For some regions, mustering up five great snorkel spots can be challenging. For the British Virgin Islands, whittling the list down to a mere five suggestions is near impossible. The warm, clear water and number of ‘road less traveled’ small islands create a wealth of great destinations to enjoy on a tour, or by snorkeling out from shore.
A dramatic rocky outcrop and multiple mooring balls mark Cistern Point, west of Manchioneel Bay. Follow the shallow boulders to patchy coral sloping down into a plot of colorful soft corals, where eagle-eyed snorkelers can spot large tarpon, as well as turtles, eagle rays, damsels, angel fish, file fish, butterfly fish, and schools of squid. Circumvent the rock but watch for building afternoon currents and boat traffic.
Another hotspot is Chromis Reef, where hundreds of the tiny fish flash their electric blue as they dart about the gorgonians and quillfin blennias. Free divers can dip to peer under overhangs and spot French grunts and large-eyed Squirrel Fish. (A twin seat airplane wreck lies in a nearby sand patch but is tough to spot.)
Considered one of the notable dives in the Caribbean, the Wreck of the RMS Rhone also boasts a great experience for snorkelers. In an 1867 hurricane, the steel ship hit Black Rock, broke in two and sunk. Three well-preserved sections lie on a sandy bottom offering habitat to colorful sponges, flourishing corals, sea fans and tropical fish.
The Rhone is now a marine park that is part of the BVI National Parks Trust. Swim to the shore adjacent half of the site to spot decking, rigging, her former steam engine and propeller.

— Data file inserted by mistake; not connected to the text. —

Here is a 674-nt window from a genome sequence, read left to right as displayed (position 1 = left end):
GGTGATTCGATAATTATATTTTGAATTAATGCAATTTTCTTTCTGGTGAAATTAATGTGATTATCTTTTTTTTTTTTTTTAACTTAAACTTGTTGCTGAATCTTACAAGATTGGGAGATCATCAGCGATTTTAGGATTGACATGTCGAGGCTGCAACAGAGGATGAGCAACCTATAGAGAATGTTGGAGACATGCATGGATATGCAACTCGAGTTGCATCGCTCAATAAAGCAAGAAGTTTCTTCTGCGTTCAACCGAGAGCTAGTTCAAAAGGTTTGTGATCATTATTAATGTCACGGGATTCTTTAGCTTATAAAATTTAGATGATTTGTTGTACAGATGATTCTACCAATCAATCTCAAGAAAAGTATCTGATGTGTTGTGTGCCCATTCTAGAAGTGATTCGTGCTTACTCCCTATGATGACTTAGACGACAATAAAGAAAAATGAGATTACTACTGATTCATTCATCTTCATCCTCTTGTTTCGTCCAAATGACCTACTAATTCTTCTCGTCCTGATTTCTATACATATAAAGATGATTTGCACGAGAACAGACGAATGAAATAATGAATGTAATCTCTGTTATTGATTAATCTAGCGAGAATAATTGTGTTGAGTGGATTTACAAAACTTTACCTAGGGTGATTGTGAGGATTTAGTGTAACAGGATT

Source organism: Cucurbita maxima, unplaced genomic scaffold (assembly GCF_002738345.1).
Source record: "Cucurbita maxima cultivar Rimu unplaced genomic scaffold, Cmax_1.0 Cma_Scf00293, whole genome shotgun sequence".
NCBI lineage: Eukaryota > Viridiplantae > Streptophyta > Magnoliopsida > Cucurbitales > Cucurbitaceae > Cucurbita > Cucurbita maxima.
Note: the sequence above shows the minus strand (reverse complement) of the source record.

Spy Glass Hill, tucked into a calm and protected cove, is a lovely wall dive/snorkel that sheers down to 60-feet of sand. The wall’s 15-foot-deep top reef offers brain, mushroom, and elk horn corals with a wealth of juvenile damsels, wrasse, butterfly, and the occasional wispy spotted drum. Moray eels can be spotted in some of the crags, with the ledge looking over an environment popular with passing spotted eagle rays.
When conditions are calm enough, this beautiful isle also offers the unique experience of sea cave snorkeling with a swim accompanied by yellow tails, blue tangs and sergeant majors in the Norman Island Caves.
Popular with cruisers passing from North Sound to Jost Van Dyke as part of the National Park Mooring System, a number of tours also explore The Dogs snorkel and dive site. The colorful hard and soft coral 100-yard-long reef runs parallel to the island with snorkel-friendly depths of 10-feet down to 60-feet.
Its unique rock ledges, overhangs and cathedral-shaped tunnels and grottoes are covered with sea fans and purple and orange sponges, home to crabs, lobsters and myriad blue tangs, yellow striped angelfish, French grunts, barred butterfly fish, squirrel fish and eels.
Savannah Bay, located on the west shore, is the government-established self-guided “trail” to the finest snorkeling spots. Ideal for beginners or visitors new to the BVI, underwater signs describe the species of hard and soft corals, marine plants and colorful fish that are in abundance here.
Of course, no list would be complete without mention of the famous Baths. Surprisingly, despite being a wildly popular place to splash about, the site still offers something for snorkelers, so bring along a mask and fins to enjoy the colorful parrotfish or peacock flounders scuttling along the sand. However, with the ever-present crowd you’ll likely see a lot of two-legged creatures in most views.